IWAI is also ensuring that water traffic does not impact the two aquatic wildlife sanctuaries that fall along this stretch of the river — the Kashi Turtle Sanctuary at Varasi and the Vikramshila Dolphin Sanctuary at Bhagalpur. IWAI is in the process of developing 37 more NWs in the next three years. Ro-Ro transportation has started between Dhubri and Hatsingamari and slipway facilities are being constructed at Pandu on river Brahmaputra, or NW-2. Normal development works are ongoing on NW-3. The development of NW-4 (Kakida- Puducherry cal along with Krish & Godavari rivers), NW- 5 (East Coast cal with Brahmani & Mahadi delta), NW-16 (Barak), NW-37 (Gandak), NW-40 (Ghagra) and NW-58 (Kosi) also are in progress.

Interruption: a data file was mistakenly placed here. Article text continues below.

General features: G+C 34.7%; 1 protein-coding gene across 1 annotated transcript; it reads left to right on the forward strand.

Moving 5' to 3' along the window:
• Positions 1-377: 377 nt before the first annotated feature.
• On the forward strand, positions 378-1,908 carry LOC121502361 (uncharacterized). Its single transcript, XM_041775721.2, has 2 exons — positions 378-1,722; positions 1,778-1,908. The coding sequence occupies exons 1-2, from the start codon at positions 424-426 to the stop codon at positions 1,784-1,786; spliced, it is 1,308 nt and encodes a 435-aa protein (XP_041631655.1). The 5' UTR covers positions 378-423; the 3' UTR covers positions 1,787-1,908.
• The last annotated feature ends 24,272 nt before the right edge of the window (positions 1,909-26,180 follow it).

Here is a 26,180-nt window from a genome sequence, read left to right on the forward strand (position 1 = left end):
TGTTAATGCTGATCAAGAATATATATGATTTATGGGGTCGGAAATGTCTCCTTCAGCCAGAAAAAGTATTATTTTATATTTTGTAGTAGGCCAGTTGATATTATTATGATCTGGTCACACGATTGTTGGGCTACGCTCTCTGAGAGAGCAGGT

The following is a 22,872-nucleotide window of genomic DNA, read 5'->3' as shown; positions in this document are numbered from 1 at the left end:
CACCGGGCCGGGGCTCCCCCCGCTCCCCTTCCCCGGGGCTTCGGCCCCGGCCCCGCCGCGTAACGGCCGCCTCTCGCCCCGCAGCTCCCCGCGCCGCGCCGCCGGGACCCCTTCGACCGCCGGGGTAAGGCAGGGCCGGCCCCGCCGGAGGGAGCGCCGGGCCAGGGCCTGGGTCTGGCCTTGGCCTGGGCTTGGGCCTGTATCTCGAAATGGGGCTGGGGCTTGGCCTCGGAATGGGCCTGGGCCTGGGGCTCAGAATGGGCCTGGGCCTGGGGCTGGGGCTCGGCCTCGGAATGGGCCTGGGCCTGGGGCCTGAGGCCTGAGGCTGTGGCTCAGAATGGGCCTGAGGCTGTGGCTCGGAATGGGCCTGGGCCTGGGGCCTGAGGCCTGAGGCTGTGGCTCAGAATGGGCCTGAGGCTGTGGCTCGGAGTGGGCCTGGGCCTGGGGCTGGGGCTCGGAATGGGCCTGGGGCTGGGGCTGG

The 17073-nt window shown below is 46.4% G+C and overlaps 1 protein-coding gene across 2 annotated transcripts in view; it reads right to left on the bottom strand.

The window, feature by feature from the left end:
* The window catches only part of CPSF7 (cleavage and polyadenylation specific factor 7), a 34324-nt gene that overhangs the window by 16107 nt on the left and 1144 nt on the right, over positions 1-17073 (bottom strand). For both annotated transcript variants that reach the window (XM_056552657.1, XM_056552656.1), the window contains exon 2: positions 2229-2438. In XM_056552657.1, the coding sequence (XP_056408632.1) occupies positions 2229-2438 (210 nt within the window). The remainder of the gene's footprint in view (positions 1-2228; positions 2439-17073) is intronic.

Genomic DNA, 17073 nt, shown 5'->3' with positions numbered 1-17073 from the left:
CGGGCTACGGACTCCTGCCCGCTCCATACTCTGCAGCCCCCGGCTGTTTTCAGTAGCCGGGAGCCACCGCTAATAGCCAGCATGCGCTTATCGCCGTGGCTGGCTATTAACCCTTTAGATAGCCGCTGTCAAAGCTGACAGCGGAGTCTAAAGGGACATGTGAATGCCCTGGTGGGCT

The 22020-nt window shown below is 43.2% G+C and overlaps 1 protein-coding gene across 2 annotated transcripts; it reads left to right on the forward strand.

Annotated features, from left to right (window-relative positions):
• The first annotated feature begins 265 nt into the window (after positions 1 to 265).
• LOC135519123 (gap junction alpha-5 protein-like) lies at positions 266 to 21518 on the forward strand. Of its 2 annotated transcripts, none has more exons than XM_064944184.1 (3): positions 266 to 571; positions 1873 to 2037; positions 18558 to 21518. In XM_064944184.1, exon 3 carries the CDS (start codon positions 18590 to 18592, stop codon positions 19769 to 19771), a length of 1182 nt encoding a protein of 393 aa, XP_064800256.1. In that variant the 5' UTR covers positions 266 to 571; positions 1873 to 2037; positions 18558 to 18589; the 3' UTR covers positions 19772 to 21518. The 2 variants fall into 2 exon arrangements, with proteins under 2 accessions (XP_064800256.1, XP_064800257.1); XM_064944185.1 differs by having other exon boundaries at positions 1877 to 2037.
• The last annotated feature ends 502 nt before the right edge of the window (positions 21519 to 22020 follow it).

While developing the waterways, the legal framework governing inland waterways vessels is also being revamped. A new Bill is on the anvil to amend the century old inland Vessels Act, 1917, in keeping with needs of the modern inland water transport and the required legal framework.
The 2017 Bill addresses the existing lacue regarding variation of standards of inland vessels across the states. As per the draft Bill, Central government would be the nodal authority to stipulate uniformly applicable standards and measures for safe vigation of inland Vessels.
Once fully operatiol, the integrated system of water-road and rail network will herald a new era of inclusive growth and green economy in India. (PIB)
(Archa Datta is a former civil servant. She was Director General (News), AIR and Doordarshan.)